By Drew Ailes
By Mabel Suen
By Drew Ailes
By Joseph Hess and Mabel Suen
By Kenny Snarzyk
By Dave Geeting
By David Thorpe
By Ben Westhoff
It's only fair that the word "funky" is closely associated with black culture; after all, while Whitey was chasing Bread and Terry Jacks, superior booties were working out to the Original Soul Brother Mr. James Brown and P-Funk.
But though blacks may be the Edison of all that is funky, whites have learned how to get their bulbs hot enough to burn the roof, too, even if it has taken most a few decades to learn how. Kraftwerk -- Germans, fer Chrissakes! -- even uncovered a funk universal way back when: It matters not whether a human or a machine generates that vibe, as long as it moves those magic muscles.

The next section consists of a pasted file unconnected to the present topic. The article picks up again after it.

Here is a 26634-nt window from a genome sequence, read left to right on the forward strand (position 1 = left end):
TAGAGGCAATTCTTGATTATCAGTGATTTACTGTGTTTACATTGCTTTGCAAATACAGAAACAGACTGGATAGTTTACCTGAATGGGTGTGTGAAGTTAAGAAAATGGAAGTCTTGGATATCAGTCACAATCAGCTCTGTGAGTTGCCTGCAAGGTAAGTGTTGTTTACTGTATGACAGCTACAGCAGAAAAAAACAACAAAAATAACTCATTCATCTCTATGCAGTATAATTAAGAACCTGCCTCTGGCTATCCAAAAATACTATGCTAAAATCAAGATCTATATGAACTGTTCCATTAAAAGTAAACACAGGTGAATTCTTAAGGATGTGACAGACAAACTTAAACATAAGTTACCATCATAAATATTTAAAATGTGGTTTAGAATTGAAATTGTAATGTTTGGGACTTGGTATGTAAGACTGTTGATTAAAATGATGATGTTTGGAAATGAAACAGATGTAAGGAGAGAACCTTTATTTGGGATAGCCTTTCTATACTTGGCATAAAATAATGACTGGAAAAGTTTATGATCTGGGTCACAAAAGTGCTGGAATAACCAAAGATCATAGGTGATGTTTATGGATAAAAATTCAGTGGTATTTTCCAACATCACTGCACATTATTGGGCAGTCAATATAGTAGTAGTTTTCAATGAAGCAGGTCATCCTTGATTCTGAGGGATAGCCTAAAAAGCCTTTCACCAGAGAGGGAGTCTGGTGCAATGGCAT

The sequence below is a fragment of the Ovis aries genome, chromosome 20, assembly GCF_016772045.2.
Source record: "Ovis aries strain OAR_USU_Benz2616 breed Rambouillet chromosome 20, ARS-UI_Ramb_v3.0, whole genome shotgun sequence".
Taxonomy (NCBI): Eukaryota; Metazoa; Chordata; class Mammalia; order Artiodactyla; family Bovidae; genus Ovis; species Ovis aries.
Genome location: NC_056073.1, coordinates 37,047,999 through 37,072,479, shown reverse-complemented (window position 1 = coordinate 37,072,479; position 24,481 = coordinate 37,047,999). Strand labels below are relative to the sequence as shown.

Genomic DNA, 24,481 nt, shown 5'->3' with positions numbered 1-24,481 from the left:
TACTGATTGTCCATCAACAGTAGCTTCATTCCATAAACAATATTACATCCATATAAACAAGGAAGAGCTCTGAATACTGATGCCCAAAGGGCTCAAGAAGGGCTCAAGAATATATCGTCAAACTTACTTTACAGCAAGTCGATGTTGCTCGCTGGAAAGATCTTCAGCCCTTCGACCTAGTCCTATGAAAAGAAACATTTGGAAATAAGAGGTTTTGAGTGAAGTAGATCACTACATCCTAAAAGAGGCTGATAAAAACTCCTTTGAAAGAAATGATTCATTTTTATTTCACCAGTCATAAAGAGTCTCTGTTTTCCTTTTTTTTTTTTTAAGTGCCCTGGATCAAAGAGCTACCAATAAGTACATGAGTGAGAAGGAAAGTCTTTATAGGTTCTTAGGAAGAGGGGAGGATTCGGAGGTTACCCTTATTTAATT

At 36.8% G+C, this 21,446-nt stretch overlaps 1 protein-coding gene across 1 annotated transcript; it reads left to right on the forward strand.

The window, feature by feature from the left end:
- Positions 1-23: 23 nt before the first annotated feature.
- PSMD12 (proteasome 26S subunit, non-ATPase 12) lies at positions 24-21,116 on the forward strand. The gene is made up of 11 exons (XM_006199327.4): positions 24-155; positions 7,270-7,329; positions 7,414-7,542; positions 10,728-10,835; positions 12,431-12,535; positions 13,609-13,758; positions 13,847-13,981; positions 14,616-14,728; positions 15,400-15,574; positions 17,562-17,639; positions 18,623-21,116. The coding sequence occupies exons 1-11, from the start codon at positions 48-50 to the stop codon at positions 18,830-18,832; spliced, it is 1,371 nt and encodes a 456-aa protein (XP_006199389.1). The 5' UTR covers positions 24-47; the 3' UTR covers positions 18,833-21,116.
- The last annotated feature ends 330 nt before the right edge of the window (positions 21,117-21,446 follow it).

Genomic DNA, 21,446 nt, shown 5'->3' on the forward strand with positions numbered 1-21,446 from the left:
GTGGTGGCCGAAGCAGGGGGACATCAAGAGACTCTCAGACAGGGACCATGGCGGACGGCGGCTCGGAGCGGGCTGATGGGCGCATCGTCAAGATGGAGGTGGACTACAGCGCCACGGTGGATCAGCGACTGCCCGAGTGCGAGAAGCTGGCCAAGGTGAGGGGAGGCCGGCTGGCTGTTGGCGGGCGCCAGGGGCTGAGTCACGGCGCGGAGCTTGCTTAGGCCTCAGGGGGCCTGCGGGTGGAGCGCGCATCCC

Luke Slater's a white British guy without an Afro -- not your basic recipe for you-know-what, of course (hey, man, Isaac Hayes was bald), but one that works wonders on Wireless, Slater's second full-length. Drawing from Detroit techno, early German Kraut-rock and the mysterious funk beat, the extremely wired Wireless uses all sorts of machinery to create one of the hardest, most rhythmic records of the year.
But let's get the terminology straight here: There are no J.B. horns, no P-Funk feathered fanciness, no deep fretless basses within. There are, however, vocoders and robot sounds, synthetic hand-claps, fantastic digital breakbeats and an all-around head boppin', shoulder-swaggerin' mess of textured beat. The all-instrumental record will no doubt be filed in the white-funk section of your store -- the "electronica" section. But don't let that fool you, brothers and sisters. This is the shit, a hard slice of the new school funk that merges all of it -- funk-funk, electro, techno and hip-hop -- into one thick brick house rolling over the dance floor on mag wheels.